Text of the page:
Children of Job and Polly:

Name Born Married Departed
1. Hope Chase 5 May 1797
Harwich, Barnstable, Mass
Isaiah Baker
7 Jan 1815
29 Aug 1839
2. Job Chase 12 Jan 1799 Harwich, Barnstable, Mass Hannah Nickerson
21 Sep 1820
Lost at Sea
Jan 1825 out of Harwich
3. Jonathan Chase 4 Oct 1800 Harwich, Barnstable, Mass Hannah Burgess
24 Dec 1825
Lost at Sea
27 Dec 1877
4. Sears Chase 2 May 1802  Harwich, Barnstable, Mass Anna Knowles Lost at Sea
22 Dec 1831 out of Harwich
5. Ozias Chase 18 Jun 1804  Harwich, Barnstable, Mass Lost at Sea
20 Oct 1822 out of Harwich
6. Whitman Chase 26 May 1806 Harwich, Barnstable, Mass Lost at Sea
6 Jul 1827 out of Harwich
7. Darius B. Chase 11 Nov 1808 Harwich, Barnstable, Mass Mary Louisa Gardner*
20 Nov 1833
Enfield, Hampshire, Mass.
Annie Merriman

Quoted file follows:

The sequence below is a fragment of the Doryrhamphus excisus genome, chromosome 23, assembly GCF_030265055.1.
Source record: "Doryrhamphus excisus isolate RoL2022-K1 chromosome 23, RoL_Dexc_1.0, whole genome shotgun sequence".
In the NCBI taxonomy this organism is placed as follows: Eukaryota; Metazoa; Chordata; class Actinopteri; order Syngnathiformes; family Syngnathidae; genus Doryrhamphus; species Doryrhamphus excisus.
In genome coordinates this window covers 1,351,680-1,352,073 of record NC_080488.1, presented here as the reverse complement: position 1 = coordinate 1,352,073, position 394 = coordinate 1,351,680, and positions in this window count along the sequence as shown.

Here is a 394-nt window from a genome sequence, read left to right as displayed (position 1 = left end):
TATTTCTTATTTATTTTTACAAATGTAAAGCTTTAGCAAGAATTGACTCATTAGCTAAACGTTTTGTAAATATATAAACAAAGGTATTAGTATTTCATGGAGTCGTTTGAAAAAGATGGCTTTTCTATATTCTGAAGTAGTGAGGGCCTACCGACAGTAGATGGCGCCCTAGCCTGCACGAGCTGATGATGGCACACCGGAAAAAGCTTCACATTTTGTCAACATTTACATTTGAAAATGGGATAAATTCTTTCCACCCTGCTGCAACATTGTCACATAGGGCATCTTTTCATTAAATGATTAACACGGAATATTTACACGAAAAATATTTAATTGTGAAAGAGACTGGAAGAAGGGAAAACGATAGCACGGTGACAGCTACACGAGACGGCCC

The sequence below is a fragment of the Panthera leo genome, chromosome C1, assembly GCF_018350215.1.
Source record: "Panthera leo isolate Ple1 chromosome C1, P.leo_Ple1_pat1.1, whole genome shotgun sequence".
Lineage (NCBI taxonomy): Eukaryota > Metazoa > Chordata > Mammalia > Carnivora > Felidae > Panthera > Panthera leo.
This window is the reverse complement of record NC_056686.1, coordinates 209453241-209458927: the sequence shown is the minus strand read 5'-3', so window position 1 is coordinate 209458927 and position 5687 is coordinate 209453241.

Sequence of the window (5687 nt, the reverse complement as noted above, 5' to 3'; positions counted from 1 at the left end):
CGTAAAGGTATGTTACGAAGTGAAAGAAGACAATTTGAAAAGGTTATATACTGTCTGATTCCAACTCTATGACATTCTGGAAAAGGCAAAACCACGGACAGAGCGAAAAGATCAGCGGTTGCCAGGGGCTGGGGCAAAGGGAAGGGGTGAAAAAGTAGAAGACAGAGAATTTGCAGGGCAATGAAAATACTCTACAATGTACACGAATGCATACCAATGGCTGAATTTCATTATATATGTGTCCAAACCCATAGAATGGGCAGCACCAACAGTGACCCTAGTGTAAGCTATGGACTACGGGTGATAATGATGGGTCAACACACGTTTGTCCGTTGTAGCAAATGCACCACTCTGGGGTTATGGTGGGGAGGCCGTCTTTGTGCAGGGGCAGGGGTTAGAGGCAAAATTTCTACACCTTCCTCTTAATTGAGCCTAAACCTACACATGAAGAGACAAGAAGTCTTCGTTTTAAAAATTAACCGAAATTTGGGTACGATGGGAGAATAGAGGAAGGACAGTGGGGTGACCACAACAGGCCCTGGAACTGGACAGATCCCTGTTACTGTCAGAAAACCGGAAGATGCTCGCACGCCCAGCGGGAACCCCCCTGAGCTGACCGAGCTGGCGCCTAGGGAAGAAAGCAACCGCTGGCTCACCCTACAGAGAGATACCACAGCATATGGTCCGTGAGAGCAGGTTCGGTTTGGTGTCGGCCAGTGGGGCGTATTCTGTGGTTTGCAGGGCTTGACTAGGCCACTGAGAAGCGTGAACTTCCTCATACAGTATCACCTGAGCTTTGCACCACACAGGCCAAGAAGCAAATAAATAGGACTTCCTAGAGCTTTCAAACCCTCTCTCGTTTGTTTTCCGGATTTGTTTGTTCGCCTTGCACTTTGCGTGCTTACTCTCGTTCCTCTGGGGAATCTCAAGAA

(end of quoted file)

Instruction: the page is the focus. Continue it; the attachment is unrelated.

Baltimore, Maryland
1 Dec 1894
Harwich, Barnstable, Mass
8. Ziba Chase 12 May 1811 Harwich, Barnstable, Mass Lost at Sea
6 Jul 1835 out of Harwich
9. Judah Eldridge Chase 6 Mar 1813 Harwich, Barnstable, Mass Emily Fish 1893

Children of  Job and Phebe:

Name Born Married Departed
10. Joseph Winslow Chase 5 May 1817  Harwich, Barnstable, Mass Rose B Kelley 29 Oct 1897 in Harwich
11. Alfred Chase 28 Mar 1819  Harwich, Barnstable, Mass Azubah Taylor
20 Nov 1844 – Chatham, Barnstable, Mass
Pine Grove Cemetery
West Harwich
12. Mary Eldridge Chase 27 Apr 1822 Harwich, Barnstable, Mass George Nickerson
19 Jan 1843
1900 Census
Dennis, Barnstable, Mass
13. Joshua Snow Chase 23 Jun 1824 Harwich, Barnstable, Mass 20 Oct 1825 Harwich
14. Erastus Chase 29 May 1826 Harwich, Barnstable, Mass Sarah Abbey Trevett